There has been an improvement in the perpetuation of stereotypes in the media, though it only goes so far. Dialogue in entertainment media often makes all Arabic speakers sound the same, villains often have stronger accents, and Arabs are rarely used outside of their stereotypical roles. Along with this, in some productions, Arab characters are still not played by Arab leads. In fact, producer Ridley Scott said, “say that my lead actor is Mohammad so-and-so from such-and-such. I’m just not going to get it financed.”

As mentioned, journalists have acknowledged many biases and a lack of details in many news stories, but acknowledgment has not led to a lot of change. Simply the fact that journalists still use the term “Middle East” and not “Arab world” is an issue. A recent example of work to still be done is President Trump’s recent plan for Palestine-Israel relations. In the news, this plan was called “peace plan” and “deal of the century,” but without the quotes. The lack of quotes made it, so that many did not understand the true nature of the proposal, it really was not a peace plan, and the reporting only sometimes covered actual details of the plan. Generally, on TV, news experts are brought in, but when reporting on the Arab world, these “experts” are rarely Arab or have been to the region. This type of journalism without diving into important details, getting more knowledgeable perspectives, or even reporting more on events in the Arab world is simply wrong and does not often happen with any other area of the world.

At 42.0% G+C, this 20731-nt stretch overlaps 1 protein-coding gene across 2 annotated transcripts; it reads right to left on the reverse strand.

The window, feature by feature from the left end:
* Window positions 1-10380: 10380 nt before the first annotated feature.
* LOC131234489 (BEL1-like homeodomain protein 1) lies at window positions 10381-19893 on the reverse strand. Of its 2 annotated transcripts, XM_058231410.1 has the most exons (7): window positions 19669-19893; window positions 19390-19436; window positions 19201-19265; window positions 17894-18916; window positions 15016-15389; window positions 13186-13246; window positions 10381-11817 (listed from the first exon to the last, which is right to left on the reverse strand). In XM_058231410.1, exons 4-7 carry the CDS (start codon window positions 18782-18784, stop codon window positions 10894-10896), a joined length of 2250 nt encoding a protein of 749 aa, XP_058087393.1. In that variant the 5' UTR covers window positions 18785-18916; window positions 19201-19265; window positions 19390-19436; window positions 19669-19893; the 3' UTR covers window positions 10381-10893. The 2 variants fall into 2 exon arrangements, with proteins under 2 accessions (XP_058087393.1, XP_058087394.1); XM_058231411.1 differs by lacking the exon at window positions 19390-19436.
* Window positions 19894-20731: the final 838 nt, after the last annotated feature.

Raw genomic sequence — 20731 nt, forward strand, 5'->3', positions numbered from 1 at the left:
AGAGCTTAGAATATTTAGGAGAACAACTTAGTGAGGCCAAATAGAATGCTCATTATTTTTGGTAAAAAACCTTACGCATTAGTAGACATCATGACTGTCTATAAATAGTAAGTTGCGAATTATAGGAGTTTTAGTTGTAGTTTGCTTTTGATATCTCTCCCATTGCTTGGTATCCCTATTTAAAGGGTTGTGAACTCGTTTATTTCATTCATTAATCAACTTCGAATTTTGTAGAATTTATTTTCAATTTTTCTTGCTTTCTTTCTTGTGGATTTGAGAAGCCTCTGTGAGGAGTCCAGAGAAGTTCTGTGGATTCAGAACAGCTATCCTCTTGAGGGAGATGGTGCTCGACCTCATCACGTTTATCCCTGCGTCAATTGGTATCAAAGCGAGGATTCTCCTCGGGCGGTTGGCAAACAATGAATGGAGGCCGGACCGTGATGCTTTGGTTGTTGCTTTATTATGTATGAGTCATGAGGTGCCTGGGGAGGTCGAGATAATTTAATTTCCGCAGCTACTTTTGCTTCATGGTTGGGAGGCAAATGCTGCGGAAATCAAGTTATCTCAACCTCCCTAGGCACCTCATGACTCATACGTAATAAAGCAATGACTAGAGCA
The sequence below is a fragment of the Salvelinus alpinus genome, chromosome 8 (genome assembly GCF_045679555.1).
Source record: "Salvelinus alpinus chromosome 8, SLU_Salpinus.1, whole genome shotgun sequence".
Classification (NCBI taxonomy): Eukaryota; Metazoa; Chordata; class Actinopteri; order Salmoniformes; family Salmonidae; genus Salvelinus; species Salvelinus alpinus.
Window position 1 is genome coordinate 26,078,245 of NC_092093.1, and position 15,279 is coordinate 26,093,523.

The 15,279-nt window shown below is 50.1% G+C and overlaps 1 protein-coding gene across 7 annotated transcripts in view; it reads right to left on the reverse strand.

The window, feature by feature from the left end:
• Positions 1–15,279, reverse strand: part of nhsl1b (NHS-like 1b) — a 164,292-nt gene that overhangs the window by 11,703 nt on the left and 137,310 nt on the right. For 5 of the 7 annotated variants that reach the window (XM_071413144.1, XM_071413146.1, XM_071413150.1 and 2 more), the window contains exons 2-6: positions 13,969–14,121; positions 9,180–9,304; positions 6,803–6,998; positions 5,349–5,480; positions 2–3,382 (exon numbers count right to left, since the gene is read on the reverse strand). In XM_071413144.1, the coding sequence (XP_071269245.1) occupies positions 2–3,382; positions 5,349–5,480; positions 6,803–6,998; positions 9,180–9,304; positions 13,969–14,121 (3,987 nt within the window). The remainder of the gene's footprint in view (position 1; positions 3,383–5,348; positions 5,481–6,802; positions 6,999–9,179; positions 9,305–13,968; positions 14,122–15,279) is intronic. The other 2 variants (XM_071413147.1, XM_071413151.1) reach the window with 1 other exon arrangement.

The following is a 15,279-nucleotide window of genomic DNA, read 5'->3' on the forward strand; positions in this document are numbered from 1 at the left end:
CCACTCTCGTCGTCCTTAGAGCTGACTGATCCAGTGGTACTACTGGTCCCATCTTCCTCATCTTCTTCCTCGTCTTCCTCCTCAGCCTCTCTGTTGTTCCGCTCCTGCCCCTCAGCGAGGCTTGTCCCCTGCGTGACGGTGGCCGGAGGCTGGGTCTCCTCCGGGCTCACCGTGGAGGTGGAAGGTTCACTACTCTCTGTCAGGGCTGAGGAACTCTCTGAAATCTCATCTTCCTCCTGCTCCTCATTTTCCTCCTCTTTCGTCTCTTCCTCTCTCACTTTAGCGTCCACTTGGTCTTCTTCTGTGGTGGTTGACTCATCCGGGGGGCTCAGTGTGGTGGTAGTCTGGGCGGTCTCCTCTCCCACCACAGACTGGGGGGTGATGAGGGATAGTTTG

Comparative Media Coverage by Percentage (from the Middle East Institute)

Looking Forward

With the anti-racism protests throughout the U.S., we are seeing that change can happen, and problems can be acknowledged. Change has started with improvements in the media’s portrayal of Arabs and the Arab world, but it is gradual. Hopefully, these anti-racism protests will catalyze overall change because everyone deserves accurate portrayals, unbiased and equal coverage, and general respect for differences in cultures, ethnicities, and history.